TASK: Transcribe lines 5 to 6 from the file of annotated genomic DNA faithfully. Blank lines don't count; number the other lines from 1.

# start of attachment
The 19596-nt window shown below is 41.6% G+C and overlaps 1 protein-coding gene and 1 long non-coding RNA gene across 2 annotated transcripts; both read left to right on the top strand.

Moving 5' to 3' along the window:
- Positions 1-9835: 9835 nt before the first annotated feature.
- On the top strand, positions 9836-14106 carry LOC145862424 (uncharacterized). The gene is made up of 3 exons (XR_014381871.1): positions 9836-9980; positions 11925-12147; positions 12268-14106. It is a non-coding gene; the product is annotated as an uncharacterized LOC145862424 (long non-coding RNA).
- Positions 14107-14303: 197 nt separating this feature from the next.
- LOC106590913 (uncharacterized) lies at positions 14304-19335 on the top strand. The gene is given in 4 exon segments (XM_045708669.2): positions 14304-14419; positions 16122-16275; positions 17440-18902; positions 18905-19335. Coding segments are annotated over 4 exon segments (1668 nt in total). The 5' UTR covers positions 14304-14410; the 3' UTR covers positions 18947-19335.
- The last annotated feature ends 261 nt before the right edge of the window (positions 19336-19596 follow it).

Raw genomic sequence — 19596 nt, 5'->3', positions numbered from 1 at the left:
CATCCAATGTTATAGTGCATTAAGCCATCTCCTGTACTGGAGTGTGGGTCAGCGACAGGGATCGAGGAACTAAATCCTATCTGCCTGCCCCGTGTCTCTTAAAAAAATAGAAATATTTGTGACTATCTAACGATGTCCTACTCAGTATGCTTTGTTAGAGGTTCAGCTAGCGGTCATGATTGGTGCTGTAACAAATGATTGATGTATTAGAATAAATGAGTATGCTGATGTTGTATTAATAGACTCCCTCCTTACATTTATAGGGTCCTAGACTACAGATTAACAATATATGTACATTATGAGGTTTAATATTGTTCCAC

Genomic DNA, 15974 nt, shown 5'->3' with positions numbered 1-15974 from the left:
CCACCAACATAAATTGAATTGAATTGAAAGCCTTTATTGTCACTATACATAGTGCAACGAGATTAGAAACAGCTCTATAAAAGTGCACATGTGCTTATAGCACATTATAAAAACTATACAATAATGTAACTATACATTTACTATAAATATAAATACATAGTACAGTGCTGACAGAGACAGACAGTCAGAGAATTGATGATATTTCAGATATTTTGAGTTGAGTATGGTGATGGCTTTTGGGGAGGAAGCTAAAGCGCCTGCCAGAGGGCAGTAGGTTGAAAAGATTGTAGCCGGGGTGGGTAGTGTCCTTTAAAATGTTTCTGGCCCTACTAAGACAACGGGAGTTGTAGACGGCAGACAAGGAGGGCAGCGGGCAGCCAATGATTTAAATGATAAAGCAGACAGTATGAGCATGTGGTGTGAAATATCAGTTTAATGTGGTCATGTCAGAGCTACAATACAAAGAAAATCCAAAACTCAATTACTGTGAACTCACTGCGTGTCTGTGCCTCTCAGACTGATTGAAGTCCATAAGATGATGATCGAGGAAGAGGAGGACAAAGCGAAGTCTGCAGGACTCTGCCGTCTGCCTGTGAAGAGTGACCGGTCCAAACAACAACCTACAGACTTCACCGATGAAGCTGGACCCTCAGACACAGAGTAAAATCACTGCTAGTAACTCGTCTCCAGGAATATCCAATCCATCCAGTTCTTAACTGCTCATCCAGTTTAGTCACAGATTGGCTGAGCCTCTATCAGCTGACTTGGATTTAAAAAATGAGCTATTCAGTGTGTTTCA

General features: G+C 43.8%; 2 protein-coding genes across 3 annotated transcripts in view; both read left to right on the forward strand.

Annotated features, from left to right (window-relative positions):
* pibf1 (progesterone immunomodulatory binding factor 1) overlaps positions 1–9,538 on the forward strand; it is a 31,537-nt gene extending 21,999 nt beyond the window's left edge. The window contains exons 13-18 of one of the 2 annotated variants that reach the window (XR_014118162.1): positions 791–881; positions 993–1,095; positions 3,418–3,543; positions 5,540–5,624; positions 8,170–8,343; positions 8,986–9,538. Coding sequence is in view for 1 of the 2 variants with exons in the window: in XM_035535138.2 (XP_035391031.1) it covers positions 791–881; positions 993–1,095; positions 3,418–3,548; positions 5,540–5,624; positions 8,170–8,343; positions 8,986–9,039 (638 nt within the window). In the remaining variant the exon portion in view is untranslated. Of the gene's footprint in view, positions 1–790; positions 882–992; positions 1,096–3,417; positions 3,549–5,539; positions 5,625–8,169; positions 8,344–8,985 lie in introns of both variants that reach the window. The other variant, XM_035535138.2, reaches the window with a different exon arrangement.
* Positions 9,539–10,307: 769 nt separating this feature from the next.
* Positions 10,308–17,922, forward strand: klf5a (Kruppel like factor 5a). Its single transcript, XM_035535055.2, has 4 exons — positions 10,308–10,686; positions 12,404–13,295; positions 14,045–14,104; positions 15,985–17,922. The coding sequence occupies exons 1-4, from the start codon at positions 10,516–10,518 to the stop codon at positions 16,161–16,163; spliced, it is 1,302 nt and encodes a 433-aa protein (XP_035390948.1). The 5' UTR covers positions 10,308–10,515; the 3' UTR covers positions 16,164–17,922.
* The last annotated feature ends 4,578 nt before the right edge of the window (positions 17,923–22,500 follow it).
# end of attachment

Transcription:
- Positions 14107-14303: 197 nt separating this feature from the next.
- LOC106590913 (uncharacterized) lies at positions 14304-19335 on the top strand. The gene is given in 4 exon segments (XM_045708669.2): positions 14304-14419; positions 16122-16275; positions 17440-18902; positions 18905-19335. Coding segments are annotated over 4 exon segments (1668 nt in total). The 5' UTR covers positions 14304-14410; the 3' UTR covers positions 18947-19335.